There also is another way to get references to providers by using the module function. This solution differs from the way you would use a provider in your actual application but is a bit shorter and preferred by a lot of developers.

beforeEach(function () {
    module(function(_$locationProvider_) {
        $locationProvider = _$locationProvider_;
        spyOn($locationProvider, 'html5Mode');
    });
    module('example');
    inject();
});

Because we saved the provider into an own variable we can use it in our test and check if the spy has been called. This workflow allows us to have a reference to the complete provider used in the config block and to define every spy or property on it that we want. Using this you should be able to test every code in your config block.

Testing the run block

Testing run blocks of your application can be similarly confusing but requires a completely different approach.

In comparison to the workflow described for the config block you won’t need any dummy modules. The difficulty here is that modules in tests need to be loaded before you call the inject function. To test if a function has been called in the run block you would need to spy on the service before it is loaded but the usual way of spying on services is to inject them. So as you can see it sounds like a chicken and egg problem.

But there is actually a way you can spy on a service without injecting it in your test using the $provide service.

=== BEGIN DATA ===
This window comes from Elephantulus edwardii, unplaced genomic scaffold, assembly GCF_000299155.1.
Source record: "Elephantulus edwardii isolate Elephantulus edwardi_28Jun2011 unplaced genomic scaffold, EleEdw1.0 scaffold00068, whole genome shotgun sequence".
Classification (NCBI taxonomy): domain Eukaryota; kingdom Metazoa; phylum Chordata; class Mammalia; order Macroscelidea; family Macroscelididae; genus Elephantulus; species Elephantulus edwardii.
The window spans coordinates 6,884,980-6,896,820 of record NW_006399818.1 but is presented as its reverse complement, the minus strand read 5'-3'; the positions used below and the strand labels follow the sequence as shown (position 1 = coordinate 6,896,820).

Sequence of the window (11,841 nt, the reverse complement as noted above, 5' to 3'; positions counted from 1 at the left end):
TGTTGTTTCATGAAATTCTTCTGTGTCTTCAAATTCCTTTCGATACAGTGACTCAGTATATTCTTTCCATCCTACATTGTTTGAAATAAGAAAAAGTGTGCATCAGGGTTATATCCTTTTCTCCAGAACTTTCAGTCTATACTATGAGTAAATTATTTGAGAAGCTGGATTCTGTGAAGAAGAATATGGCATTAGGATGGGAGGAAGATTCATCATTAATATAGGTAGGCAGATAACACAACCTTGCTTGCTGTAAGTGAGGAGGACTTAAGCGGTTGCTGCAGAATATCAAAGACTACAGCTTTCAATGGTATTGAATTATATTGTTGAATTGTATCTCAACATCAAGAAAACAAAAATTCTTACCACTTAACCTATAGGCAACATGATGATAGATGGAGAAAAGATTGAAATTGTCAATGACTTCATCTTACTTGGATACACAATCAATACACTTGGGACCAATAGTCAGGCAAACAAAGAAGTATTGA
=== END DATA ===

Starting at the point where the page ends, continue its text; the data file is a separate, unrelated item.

describe('example', function () {
	var loggingService;

	beforeEach(function () {
		module('example', function ($provide) {
			$provide.value('loggingService', {
				start: jasmine.createSpy()
			});
		});

		inject(function (_loggingService_) {
			loggingService = _loggingService_;
		});
	});

	it('should start logging service', function() {
	    expect(loggingService.start).toHaveBeenCalled();
    });
});

In the code example you can see that we load our module and an anonymous module initialization function. Here we inject $provide and define a new value. The trick is to define a value with the same name as the service you want to spy on. This will overwrite your actual service and inject your defined mock object instead. Because we want to check if the start function is called we define an object containing a start property as a spy. After that we use the inject function as usual and save a reference to the service.

In the test itself we can use this variable to check the spy we defined. Using this approach we again are able to test all parts in our run block.

Conclusion

Testing config and run blocks in AngularJS actually is not that hard once you figured out the ways to do so. Using the workflows described you should be able to test every content of your applications initiation logic leaving no excuses to skip them when writing testing.

You can view the full source code used in this article as a working example here [^jsbin example].